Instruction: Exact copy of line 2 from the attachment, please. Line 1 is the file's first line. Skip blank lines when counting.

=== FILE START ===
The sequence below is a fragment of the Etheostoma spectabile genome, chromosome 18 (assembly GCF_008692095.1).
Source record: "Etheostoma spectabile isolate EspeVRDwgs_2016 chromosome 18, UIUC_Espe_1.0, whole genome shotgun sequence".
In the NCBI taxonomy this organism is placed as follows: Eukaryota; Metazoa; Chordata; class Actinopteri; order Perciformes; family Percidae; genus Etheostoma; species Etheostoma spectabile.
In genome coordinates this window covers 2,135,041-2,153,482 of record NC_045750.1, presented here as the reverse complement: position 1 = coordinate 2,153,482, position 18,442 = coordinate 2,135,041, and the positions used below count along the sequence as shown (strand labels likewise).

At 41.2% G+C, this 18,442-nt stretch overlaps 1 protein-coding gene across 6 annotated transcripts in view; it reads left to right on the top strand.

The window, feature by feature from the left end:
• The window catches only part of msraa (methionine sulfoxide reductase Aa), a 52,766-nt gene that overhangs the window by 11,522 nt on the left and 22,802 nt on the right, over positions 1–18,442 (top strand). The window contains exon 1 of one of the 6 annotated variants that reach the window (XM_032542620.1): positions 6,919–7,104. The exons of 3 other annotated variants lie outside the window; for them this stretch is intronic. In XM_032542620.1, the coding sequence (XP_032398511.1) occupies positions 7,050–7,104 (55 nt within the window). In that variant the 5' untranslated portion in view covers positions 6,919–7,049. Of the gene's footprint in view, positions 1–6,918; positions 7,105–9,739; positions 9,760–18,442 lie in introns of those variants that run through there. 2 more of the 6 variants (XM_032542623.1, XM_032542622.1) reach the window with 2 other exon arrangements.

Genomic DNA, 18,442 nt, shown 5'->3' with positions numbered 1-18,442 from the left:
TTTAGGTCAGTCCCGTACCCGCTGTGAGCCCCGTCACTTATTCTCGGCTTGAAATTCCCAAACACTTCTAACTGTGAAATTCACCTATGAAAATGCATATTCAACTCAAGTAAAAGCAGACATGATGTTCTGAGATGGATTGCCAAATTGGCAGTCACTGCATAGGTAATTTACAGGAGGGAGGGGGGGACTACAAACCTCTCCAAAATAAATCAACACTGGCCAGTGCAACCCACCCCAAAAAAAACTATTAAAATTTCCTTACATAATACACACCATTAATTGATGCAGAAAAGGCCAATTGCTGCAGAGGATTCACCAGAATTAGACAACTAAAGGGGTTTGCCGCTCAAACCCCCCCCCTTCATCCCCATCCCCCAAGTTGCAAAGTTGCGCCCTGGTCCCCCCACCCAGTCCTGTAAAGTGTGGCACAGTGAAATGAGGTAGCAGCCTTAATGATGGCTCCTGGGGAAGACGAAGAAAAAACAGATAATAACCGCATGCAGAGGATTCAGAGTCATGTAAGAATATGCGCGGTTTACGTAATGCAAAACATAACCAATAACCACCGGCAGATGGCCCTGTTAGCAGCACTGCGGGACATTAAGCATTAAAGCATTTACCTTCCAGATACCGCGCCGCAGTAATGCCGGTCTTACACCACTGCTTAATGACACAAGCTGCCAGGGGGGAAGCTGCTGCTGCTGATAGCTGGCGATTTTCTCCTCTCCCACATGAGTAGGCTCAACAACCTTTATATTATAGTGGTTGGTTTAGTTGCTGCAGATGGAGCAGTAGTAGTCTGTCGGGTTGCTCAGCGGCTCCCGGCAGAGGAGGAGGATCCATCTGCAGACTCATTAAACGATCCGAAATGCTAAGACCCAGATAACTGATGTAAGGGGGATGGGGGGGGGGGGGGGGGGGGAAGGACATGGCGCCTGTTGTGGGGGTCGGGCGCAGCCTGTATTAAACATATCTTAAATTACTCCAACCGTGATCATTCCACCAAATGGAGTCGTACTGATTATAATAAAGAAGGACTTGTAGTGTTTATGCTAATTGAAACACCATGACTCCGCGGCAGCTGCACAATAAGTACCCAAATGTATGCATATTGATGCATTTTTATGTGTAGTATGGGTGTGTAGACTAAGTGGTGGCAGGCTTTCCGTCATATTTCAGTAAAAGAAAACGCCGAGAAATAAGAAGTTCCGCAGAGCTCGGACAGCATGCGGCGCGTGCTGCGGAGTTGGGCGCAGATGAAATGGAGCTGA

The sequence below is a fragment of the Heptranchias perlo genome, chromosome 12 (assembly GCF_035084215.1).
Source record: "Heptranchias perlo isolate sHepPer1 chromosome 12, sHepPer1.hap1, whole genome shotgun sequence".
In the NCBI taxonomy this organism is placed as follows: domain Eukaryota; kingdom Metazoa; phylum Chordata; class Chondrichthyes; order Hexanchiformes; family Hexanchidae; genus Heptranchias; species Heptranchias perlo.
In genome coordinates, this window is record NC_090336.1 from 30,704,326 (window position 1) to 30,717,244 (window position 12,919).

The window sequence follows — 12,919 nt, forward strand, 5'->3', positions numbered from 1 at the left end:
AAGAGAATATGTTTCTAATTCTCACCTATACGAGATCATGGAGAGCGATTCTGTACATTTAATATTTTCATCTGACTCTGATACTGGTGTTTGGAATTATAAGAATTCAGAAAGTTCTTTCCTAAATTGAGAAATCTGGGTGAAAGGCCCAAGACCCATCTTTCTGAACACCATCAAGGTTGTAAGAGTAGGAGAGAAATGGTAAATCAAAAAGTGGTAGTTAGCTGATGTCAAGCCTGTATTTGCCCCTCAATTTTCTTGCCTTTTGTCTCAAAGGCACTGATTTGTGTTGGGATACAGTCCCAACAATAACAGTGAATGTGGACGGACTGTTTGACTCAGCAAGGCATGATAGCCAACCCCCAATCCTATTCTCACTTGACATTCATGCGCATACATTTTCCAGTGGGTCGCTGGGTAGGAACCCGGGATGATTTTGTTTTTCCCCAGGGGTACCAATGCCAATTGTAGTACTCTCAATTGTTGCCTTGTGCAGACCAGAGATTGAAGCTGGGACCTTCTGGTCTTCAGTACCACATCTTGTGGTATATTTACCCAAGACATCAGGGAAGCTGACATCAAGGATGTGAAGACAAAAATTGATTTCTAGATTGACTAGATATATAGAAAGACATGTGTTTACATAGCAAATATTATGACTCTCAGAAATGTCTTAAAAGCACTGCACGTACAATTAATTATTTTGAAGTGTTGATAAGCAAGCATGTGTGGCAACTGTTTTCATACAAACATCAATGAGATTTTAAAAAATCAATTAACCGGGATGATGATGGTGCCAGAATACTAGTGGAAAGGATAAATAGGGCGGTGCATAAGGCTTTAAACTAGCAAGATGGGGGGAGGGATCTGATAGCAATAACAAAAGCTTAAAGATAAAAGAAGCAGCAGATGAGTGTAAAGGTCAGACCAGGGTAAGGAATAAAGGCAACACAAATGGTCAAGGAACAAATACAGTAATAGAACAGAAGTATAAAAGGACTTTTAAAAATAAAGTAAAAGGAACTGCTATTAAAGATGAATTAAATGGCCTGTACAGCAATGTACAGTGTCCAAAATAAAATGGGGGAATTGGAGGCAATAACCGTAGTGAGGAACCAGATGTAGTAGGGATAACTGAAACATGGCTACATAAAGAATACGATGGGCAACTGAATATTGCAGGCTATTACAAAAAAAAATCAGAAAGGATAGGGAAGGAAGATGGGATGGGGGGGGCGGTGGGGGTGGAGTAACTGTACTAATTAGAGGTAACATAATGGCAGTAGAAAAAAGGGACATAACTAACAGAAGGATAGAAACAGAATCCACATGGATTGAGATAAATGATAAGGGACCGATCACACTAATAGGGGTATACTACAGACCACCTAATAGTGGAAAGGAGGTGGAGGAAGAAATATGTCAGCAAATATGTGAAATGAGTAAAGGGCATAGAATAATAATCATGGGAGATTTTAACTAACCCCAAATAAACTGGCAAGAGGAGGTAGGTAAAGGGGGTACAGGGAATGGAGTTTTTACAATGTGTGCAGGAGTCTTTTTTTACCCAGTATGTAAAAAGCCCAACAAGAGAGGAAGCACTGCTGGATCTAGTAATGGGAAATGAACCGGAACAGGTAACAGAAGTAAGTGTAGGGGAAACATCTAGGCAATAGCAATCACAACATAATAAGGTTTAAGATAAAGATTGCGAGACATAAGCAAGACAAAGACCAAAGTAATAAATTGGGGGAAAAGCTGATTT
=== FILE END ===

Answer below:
Source record: "Etheostoma spectabile isolate EspeVRDwgs_2016 chromosome 18, UIUC_Espe_1.0, whole genome shotgun sequence".